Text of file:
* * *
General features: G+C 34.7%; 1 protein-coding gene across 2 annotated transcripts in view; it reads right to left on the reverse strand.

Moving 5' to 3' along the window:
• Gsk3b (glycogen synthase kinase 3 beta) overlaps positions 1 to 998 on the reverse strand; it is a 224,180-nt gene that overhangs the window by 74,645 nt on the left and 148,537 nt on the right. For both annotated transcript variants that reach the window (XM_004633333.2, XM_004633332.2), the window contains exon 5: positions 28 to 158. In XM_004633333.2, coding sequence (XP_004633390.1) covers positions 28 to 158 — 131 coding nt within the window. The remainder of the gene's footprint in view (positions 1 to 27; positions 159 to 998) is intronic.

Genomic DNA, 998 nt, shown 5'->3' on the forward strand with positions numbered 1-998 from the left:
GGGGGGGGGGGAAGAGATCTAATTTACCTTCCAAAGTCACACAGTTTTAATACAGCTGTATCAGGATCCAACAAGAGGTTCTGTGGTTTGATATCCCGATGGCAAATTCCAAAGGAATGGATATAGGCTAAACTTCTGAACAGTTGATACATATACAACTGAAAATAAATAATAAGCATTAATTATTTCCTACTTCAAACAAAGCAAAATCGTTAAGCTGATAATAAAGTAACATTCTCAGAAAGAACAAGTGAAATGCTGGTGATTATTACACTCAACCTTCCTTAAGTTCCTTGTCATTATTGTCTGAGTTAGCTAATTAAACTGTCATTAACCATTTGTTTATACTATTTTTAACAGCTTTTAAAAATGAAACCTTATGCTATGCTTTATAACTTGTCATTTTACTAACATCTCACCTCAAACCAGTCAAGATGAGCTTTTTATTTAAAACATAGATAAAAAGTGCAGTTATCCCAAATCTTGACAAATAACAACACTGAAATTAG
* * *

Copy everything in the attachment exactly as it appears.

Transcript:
General features: G+C 34.7%; 1 protein-coding gene across 2 annotated transcripts in view; it reads right to left on the reverse strand.

Moving 5' to 3' along the window:
• Gsk3b (glycogen synthase kinase 3 beta) overlaps positions 1 to 998 on the reverse strand; it is a 224,180-nt gene that overhangs the window by 74,645 nt on the left and 148,537 nt on the right. For both annotated transcript variants that reach the window (XM_004633333.2, XM_004633332.2), the window contains exon 5: positions 28 to 158. In XM_004633333.2, coding sequence (XP_004633390.1) covers positions 28 to 158 — 131 coding nt within the window. The remainder of the gene's footprint in view (positions 1 to 27; positions 159 to 998) is intronic.

Genomic DNA, 998 nt, shown 5'->3' on the forward strand with positions numbered 1-998 from the left:
GGGGGGGGGGGAAGAGATCTAATTTACCTTCCAAAGTCACACAGTTTTAATACAGCTGTATCAGGATCCAACAAGAGGTTCTGTGGTTTGATATCCCGATGGCAAATTCCAAAGGAATGGATATAGGCTAAACTTCTGAACAGTTGATACATATACAACTGAAAATAAATAATAAGCATTAATTATTTCCTACTTCAAACAAAGCAAAATCGTTAAGCTGATAATAAAGTAACATTCTCAGAAAGAACAAGTGAAATGCTGGTGATTATTACACTCAACCTTCCTTAAGTTCCTTGTCATTATTGTCTGAGTTAGCTAATTAAACTGTCATTAACCATTTGTTTATACTATTTTTAACAGCTTTTAAAAATGAAACCTTATGCTATGCTTTATAACTTGTCATTTTACTAACATCTCACCTCAAACCAGTCAAGATGAGCTTTTTATTTAAAACATAGATAAAAAGTGCAGTTATCCCAAATCTTGACAAATAACAACACTGAAATTAG